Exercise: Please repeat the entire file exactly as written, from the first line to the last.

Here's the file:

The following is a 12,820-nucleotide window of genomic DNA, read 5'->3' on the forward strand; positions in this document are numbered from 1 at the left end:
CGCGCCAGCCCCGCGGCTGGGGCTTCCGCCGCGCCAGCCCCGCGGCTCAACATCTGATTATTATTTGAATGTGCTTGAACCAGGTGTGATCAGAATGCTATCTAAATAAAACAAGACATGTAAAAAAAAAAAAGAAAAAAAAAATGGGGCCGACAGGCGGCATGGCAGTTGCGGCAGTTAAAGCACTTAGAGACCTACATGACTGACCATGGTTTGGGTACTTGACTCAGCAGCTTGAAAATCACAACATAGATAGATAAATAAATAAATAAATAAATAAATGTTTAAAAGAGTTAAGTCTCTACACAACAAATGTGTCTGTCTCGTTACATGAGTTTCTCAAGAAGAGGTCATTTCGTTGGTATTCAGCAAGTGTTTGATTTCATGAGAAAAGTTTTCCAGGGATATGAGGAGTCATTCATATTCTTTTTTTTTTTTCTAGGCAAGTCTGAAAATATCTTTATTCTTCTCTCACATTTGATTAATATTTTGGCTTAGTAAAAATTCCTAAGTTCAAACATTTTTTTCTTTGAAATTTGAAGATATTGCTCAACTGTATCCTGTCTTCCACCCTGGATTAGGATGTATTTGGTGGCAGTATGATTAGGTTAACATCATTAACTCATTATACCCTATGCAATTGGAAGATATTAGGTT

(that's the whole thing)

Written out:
The following is a 12,820-nucleotide window of genomic DNA, read 5'->3' on the forward strand; positions in this document are numbered from 1 at the left end:
CGCGCCAGCCCCGCGGCTGGGGCTTCCGCCGCGCCAGCCCCGCGGCTCAACATCTGATTATTATTTGAATGTGCTTGAACCAGGTGTGATCAGAATGCTATCTAAATAAAACAAGACATGTAAAAAAAAAAAAGAAAAAAAAAATGGGGCCGACAGGCGGCATGGCAGTTGCGGCAGTTAAAGCACTTAGAGACCTACATGACTGACCATGGTTTGGGTACTTGACTCAGCAGCTTGAAAATCACAACATAGATAGATAAATAAATAAATAAATAAATAAATGTTTAAAAGAGTTAAGTCTCTACACAACAAATGTGTCTGTCTCGTTACATGAGTTTCTCAAGAAGAGGTCATTTCGTTGGTATTCAGCAAGTGTTTGATTTCATGAGAAAAGTTTTCCAGGGATATGAGGAGTCATTCATATTCTTTTTTTTTTTTCTAGGCAAGTCTGAAAATATCTTTATTCTTCTCTCACATTTGATTAATATTTTGGCTTAGTAAAAATTCCTAAGTTCAAACATTTTTTTCTTTGAAATTTGAAGATATTGCTCAACTGTATCCTGTCTTCCACCCTGGATTAGGATGTATTTGGTGGCAGTATGATTAGGTTAACATCATTAACTCATTATACCCTATGCAATTGGAAGATATTAGGTT